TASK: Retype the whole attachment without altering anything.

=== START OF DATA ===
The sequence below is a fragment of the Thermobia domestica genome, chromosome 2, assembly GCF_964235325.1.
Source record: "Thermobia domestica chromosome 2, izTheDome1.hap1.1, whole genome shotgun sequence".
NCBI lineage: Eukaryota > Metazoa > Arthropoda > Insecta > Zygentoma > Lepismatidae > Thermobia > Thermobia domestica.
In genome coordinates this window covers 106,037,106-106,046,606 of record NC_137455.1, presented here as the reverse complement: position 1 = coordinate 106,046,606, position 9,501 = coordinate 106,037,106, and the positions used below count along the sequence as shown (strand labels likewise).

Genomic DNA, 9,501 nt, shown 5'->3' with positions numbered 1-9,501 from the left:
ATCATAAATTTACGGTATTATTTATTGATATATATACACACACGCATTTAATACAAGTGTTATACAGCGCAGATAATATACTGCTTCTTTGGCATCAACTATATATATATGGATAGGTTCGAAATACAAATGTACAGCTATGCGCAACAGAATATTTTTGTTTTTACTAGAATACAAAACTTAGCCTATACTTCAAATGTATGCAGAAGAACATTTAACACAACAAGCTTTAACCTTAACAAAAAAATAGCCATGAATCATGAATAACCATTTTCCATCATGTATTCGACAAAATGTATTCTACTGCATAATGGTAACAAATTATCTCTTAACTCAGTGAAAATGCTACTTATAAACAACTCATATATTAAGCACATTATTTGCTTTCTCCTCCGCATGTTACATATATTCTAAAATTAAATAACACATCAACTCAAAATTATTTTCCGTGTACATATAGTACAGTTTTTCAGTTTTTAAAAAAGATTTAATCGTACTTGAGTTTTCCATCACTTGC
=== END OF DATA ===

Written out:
The sequence below is a fragment of the Thermobia domestica genome, chromosome 2, assembly GCF_964235325.1.
Source record: "Thermobia domestica chromosome 2, izTheDome1.hap1.1, whole genome shotgun sequence".
NCBI lineage: Eukaryota > Metazoa > Arthropoda > Insecta > Zygentoma > Lepismatidae > Thermobia > Thermobia domestica.
In genome coordinates this window covers 106,037,106-106,046,606 of record NC_137455.1, presented here as the reverse complement: position 1 = coordinate 106,046,606, position 9,501 = coordinate 106,037,106, and the positions used below count along the sequence as shown (strand labels likewise).

Genomic DNA, 9,501 nt, shown 5'->3' with positions numbered 1-9,501 from the left:
ATCATAAATTTACGGTATTATTTATTGATATATATACACACACGCATTTAATACAAGTGTTATACAGCGCAGATAATATACTGCTTCTTTGGCATCAACTATATATATATGGATAGGTTCGAAATACAAATGTACAGCTATGCGCAACAGAATATTTTTGTTTTTACTAGAATACAAAACTTAGCCTATACTTCAAATGTATGCAGAAGAACATTTAACACAACAAGCTTTAACCTTAACAAAAAAATAGCCATGAATCATGAATAACCATTTTCCATCATGTATTCGACAAAATGTATTCTACTGCATAATGGTAACAAATTATCTCTTAACTCAGTGAAAATGCTACTTATAAACAACTCATATATTAAGCACATTATTTGCTTTCTCCTCCGCATGTTACATATATTCTAAAATTAAATAACACATCAACTCAAAATTATTTTCCGTGTACATATAGTACAGTTTTTCAGTTTTTAAAAAAGATTTAATCGTACTTGAGTTTTCCATCACTTGC